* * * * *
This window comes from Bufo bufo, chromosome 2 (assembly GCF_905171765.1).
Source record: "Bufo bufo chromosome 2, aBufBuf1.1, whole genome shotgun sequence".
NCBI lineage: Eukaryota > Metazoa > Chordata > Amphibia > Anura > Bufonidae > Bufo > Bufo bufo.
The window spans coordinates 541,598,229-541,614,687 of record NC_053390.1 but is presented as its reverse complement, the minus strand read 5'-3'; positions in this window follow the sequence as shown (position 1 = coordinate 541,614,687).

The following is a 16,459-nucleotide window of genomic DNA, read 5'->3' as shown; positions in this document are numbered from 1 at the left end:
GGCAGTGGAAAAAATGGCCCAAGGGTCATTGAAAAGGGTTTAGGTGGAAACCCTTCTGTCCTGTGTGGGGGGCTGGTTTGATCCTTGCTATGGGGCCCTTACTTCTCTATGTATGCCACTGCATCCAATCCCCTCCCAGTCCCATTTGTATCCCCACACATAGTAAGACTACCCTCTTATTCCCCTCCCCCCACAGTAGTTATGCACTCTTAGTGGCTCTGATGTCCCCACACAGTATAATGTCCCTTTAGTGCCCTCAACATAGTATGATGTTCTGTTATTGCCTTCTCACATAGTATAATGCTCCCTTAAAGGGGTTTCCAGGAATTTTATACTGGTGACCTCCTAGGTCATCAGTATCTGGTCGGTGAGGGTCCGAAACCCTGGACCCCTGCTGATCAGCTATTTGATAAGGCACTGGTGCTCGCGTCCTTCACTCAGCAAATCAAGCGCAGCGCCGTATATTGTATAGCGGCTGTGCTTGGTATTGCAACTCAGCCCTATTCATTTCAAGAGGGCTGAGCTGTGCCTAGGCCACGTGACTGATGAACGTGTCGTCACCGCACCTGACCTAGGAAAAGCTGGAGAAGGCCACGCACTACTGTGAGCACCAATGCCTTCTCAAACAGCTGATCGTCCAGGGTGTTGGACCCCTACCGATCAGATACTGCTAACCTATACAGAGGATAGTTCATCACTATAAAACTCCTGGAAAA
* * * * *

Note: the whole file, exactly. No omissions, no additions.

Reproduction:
This window comes from Bufo bufo, chromosome 2 (assembly GCF_905171765.1).
Source record: "Bufo bufo chromosome 2, aBufBuf1.1, whole genome shotgun sequence".
NCBI lineage: Eukaryota > Metazoa > Chordata > Amphibia > Anura > Bufonidae > Bufo > Bufo bufo.
The window spans coordinates 541,598,229-541,614,687 of record NC_053390.1 but is presented as its reverse complement, the minus strand read 5'-3'; positions in this window follow the sequence as shown (position 1 = coordinate 541,614,687).

The following is a 16,459-nucleotide window of genomic DNA, read 5'->3' as shown; positions in this document are numbered from 1 at the left end:
GGCAGTGGAAAAAATGGCCCAAGGGTCATTGAAAAGGGTTTAGGTGGAAACCCTTCTGTCCTGTGTGGGGGGCTGGTTTGATCCTTGCTATGGGGCCCTTACTTCTCTATGTATGCCACTGCATCCAATCCCCTCCCAGTCCCATTTGTATCCCCACACATAGTAAGACTACCCTCTTATTCCCCTCCCCCCACAGTAGTTATGCACTCTTAGTGGCTCTGATGTCCCCACACAGTATAATGTCCCTTTAGTGCCCTCAACATAGTATGATGTTCTGTTATTGCCTTCTCACATAGTATAATGCTCCCTTAAAGGGGTTTCCAGGAATTTTATACTGGTGACCTCCTAGGTCATCAGTATCTGGTCGGTGAGGGTCCGAAACCCTGGACCCCTGCTGATCAGCTATTTGATAAGGCACTGGTGCTCGCGTCCTTCACTCAGCAAATCAAGCGCAGCGCCGTATATTGTATAGCGGCTGTGCTTGGTATTGCAACTCAGCCCTATTCATTTCAAGAGGGCTGAGCTGTGCCTAGGCCACGTGACTGATGAACGTGTCGTCACCGCACCTGACCTAGGAAAAGCTGGAGAAGGCCACGCACTACTGTGAGCACCAATGCCTTCTCAAACAGCTGATCGTCCAGGGTGTTGGACCCCTACCGATCAGATACTGCTAACCTATACAGAGGATAGTTCATCACTATAAAACTCCTGGAAAA